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NBU explains reasons for decline of hryvnia and describe how it is going to react

The NBU explained the reasons for the decline of hryvnia. Photo: facebook/NationalBankOfUkraine

The NBU explained the reasons for the decline of hryvnia. Photo: facebook/NationalBankOfUkraine

The reasons for the sharp drop in the hryvnia rate are the pressure related to the geopolitical tensions around Ukraine and a seasonal surge in demand amid an increase in the budget payments in December 2021.

This is stated in the report of the National Bank of Ukraine.

"I recall that we started last year with the exchange rate of 28.30 UAH per 1 US dollar. That is, now the exchange rate has not changed very significantly compared to January last year. The headlines state that the hryvnia has "collapsed", but this is not so. Last year, the hryvnia mostly appreciated, the volatility was very low and, perhaps, everyone is used to it, so the January volatility confuses the general public," said Oleksii Lupin, Director of the NBU Open Market Operations Department. notes.

According to him, Ukraine has been psychologically living with these risks since 2014.

"Unfortunately, we are accustomed to such a story to some extent. Of course, non-residents react to geopolitical tensions, and this causes pressure on the market. At the same time, the domestic market is going through this tension much more calmly than the external one," the Director of the Open Market Operations Department notes.

How the NBU is going to act

It is reported that the NBU continues to adhere to the principles of flexible exchange rate setting and smoothes out excessive fluctuations in the market.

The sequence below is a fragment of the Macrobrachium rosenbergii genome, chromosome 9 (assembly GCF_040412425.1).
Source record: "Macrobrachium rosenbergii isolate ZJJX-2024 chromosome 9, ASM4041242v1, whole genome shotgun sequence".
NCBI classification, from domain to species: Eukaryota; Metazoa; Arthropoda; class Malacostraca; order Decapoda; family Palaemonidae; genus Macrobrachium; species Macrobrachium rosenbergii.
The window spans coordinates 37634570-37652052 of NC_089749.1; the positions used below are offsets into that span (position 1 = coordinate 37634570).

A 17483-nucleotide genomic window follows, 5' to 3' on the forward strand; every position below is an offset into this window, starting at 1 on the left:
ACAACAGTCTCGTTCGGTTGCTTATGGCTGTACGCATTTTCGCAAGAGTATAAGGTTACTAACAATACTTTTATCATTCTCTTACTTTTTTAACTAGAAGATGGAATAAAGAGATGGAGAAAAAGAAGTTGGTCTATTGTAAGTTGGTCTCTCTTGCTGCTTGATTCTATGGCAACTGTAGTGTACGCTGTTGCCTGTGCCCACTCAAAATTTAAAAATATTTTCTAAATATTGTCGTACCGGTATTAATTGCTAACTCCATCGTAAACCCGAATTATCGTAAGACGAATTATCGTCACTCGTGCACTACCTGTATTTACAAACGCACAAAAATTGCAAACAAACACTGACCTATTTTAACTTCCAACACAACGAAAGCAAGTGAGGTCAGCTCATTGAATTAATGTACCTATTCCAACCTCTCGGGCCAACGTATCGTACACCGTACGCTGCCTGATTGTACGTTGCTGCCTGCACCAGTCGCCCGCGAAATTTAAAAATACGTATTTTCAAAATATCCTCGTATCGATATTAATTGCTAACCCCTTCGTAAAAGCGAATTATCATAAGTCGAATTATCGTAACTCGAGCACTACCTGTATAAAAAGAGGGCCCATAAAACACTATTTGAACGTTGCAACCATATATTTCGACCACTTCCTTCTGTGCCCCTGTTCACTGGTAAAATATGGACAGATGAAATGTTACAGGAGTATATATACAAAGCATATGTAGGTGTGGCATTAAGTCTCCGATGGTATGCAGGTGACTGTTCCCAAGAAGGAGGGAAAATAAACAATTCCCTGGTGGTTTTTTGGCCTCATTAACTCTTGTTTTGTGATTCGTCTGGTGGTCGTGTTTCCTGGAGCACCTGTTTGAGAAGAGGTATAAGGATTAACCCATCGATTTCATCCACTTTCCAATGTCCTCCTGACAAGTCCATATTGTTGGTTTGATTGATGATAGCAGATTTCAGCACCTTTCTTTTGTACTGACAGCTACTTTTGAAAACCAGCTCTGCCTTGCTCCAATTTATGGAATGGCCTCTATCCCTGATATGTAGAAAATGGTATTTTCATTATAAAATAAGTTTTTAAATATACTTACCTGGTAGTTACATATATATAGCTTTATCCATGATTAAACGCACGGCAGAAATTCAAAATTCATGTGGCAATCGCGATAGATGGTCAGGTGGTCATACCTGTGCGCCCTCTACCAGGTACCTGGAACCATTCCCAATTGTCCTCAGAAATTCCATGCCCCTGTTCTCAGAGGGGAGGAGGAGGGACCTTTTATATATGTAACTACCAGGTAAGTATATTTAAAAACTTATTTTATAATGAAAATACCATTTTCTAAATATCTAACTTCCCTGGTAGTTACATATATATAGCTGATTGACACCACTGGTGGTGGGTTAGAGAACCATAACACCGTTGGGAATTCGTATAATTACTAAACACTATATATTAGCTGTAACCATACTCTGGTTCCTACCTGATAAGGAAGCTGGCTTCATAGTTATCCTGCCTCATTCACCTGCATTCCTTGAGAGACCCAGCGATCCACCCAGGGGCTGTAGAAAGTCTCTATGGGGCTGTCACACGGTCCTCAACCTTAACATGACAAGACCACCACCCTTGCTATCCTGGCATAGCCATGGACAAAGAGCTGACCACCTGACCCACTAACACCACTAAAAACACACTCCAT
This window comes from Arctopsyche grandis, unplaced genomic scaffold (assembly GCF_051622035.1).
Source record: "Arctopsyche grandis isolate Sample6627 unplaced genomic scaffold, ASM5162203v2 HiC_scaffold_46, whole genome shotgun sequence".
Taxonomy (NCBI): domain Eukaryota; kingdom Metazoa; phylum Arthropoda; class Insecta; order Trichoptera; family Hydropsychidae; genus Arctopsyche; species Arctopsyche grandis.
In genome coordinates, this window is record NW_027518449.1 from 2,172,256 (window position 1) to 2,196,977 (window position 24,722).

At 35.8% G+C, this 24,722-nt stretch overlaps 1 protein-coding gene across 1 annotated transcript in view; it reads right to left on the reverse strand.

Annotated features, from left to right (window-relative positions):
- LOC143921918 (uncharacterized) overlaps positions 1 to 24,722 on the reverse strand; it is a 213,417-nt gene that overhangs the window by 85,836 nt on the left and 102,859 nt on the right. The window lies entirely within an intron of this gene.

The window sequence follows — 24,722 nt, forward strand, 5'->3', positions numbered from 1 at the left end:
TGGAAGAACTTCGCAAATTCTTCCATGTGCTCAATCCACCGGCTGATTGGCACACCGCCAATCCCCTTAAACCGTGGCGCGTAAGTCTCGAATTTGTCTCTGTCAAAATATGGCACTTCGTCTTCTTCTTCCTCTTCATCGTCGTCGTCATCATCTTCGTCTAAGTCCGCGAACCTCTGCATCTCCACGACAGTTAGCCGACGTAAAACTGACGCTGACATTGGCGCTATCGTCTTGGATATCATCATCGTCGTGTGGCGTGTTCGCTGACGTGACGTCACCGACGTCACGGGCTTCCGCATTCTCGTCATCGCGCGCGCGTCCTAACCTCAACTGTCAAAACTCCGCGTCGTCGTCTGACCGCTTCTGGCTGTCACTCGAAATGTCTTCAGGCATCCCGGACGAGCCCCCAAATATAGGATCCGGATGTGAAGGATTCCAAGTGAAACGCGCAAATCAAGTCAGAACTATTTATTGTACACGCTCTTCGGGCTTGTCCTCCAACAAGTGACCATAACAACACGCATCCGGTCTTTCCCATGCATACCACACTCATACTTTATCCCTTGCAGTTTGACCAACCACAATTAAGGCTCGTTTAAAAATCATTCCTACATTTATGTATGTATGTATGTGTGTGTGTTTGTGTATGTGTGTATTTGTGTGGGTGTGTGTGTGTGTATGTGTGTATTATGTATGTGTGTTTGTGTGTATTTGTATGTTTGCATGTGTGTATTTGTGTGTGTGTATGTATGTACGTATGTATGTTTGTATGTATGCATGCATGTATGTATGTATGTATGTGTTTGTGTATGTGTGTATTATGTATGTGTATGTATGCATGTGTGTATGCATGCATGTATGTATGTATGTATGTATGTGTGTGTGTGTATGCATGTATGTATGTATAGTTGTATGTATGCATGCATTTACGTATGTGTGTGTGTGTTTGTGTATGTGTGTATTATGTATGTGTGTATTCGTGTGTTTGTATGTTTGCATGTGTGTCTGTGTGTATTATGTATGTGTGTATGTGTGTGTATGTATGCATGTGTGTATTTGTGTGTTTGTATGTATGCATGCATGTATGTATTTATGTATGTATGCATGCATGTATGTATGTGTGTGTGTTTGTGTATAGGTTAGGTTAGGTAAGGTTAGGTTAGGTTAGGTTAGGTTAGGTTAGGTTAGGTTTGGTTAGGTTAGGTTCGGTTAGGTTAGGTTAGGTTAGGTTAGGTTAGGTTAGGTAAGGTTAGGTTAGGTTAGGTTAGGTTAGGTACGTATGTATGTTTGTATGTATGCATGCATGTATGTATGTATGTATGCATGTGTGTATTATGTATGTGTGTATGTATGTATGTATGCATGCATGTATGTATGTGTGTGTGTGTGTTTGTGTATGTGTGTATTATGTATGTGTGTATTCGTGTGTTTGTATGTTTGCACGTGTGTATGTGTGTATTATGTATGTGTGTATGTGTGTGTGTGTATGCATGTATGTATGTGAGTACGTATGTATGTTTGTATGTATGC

"The size of gold and foreign exchange reserves allows the NBU, if necessary, to continue to be active in the foreign exchange market in a consistent and predictable way to level out temporary surges and calm market participants," the regulator reports.

Oleksii Lupin notes that the NBU does not plan to impose additional restrictions on the foreign exchange market. Currency liberalization will continue after the situation stabilizes.

"In terms of liberalization, we are now looking at the derivatives market. We see a very high potential for growth and therefore now our main efforts are focused on developing this market segment—both the banking client segment and the exchange segment. I also think that this year we will be able to open access for banks to bonds of external government borrowing," Oleksii Lupin said.

Currency market of Ukraine in figures

In general, the foreign exchange market is now the most liquid market in Ukraine. If one considers the interbank segment, then over the past three years it has grown by about 10-11% annually.

In 2019, the interbank average daily turnover amounted to $380 million, in 2020—$420 million, in 2021—$470 million, but in November 2021—January 2022 it exceeded $500 million.

"This is a positive trend because the greater the turnover on the market, the greater its liquidity. In general, we see that the recent turbulences in the foreign exchange market are going much better than the previous ones, including in comparison with March 2020," Oleksii Lupin sums up.

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